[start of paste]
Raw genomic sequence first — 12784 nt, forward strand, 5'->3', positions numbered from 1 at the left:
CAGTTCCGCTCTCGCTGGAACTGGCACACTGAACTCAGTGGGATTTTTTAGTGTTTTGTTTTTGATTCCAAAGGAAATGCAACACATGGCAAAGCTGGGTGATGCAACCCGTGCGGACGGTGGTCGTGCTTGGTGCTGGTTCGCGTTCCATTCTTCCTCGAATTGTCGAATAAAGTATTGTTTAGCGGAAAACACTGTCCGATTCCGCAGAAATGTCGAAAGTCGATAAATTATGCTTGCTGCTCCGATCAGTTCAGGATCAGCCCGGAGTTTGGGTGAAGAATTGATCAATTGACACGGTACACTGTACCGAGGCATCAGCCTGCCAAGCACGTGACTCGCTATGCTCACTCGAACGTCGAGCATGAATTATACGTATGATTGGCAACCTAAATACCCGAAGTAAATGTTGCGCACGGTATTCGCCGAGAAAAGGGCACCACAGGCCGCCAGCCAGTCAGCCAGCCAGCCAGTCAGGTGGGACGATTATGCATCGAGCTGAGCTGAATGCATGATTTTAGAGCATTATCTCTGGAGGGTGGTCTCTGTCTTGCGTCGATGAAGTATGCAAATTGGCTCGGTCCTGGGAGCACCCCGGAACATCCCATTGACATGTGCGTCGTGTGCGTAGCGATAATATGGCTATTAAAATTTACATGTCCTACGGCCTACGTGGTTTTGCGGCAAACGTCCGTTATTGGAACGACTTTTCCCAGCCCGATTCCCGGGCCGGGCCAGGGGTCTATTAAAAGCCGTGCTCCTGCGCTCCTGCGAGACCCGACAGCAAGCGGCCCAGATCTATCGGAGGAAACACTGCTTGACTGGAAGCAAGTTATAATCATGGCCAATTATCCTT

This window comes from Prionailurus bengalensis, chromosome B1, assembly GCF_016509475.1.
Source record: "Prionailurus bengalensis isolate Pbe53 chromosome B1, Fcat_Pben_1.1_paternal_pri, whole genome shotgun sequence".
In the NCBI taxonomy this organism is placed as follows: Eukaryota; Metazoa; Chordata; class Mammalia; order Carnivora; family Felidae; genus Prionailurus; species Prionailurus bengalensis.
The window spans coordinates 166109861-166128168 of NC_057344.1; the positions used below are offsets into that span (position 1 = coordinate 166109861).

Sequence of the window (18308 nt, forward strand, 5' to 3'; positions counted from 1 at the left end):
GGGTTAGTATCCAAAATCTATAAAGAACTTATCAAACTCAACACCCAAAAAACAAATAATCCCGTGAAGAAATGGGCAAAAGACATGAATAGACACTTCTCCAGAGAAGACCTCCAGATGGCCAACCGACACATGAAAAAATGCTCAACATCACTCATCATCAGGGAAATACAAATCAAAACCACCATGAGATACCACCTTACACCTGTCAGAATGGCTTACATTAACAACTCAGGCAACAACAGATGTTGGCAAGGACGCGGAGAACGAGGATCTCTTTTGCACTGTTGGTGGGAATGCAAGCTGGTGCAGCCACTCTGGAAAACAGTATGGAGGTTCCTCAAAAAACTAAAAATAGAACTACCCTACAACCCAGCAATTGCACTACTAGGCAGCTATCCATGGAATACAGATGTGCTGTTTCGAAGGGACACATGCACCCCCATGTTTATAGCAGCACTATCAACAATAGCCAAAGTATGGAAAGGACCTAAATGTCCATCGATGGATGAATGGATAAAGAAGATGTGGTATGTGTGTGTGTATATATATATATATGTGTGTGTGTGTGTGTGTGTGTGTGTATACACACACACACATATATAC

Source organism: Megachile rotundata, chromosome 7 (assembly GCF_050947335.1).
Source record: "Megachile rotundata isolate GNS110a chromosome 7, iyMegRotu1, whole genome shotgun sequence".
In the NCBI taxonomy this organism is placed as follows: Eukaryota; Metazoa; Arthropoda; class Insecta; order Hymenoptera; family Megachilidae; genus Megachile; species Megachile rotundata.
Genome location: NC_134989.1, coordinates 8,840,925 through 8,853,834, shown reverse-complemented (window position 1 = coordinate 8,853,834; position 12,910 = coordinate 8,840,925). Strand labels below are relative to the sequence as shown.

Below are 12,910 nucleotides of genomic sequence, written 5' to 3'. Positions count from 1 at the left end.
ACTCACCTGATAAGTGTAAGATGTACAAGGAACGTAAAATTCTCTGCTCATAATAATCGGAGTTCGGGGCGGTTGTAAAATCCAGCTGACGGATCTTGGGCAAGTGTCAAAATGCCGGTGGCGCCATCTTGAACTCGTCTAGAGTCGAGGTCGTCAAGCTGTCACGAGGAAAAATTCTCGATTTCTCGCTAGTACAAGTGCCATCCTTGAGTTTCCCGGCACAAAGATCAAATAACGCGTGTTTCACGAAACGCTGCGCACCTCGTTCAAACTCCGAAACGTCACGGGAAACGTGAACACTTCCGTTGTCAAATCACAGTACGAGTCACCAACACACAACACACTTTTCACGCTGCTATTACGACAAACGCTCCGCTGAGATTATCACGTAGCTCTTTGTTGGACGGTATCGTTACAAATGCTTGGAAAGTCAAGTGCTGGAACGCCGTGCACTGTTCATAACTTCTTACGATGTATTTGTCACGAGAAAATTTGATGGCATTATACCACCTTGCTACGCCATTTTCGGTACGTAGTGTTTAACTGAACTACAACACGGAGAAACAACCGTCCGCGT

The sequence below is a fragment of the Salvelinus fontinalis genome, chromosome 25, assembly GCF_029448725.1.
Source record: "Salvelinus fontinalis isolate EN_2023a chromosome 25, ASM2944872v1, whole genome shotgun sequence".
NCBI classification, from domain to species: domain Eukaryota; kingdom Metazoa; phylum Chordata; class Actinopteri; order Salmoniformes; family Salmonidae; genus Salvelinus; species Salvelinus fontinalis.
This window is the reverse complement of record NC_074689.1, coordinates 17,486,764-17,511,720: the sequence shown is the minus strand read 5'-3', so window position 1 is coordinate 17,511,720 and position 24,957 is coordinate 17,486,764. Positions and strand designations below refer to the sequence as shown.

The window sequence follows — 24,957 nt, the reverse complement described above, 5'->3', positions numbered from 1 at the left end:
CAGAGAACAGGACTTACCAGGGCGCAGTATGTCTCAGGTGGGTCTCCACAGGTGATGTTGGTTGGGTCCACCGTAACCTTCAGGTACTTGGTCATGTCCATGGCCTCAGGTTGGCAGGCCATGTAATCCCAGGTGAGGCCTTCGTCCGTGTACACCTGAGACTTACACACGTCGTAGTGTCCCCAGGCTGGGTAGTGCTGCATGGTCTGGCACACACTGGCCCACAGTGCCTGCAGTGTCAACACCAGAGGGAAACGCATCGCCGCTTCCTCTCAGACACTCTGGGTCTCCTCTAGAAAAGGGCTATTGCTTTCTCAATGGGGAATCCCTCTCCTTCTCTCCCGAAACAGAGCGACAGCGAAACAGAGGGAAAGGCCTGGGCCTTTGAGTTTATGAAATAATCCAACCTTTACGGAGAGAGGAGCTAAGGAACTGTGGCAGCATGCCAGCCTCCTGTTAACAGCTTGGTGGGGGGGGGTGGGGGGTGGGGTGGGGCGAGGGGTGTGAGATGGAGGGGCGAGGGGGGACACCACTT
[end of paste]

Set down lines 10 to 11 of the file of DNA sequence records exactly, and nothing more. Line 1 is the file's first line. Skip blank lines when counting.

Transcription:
Source record: "Megachile rotundata isolate GNS110a chromosome 7, iyMegRotu1, whole genome shotgun sequence".
In the NCBI taxonomy this organism is placed as follows: Eukaryota; Metazoa; Arthropoda; class Insecta; order Hymenoptera; family Megachilidae; genus Megachile; species Megachile rotundata.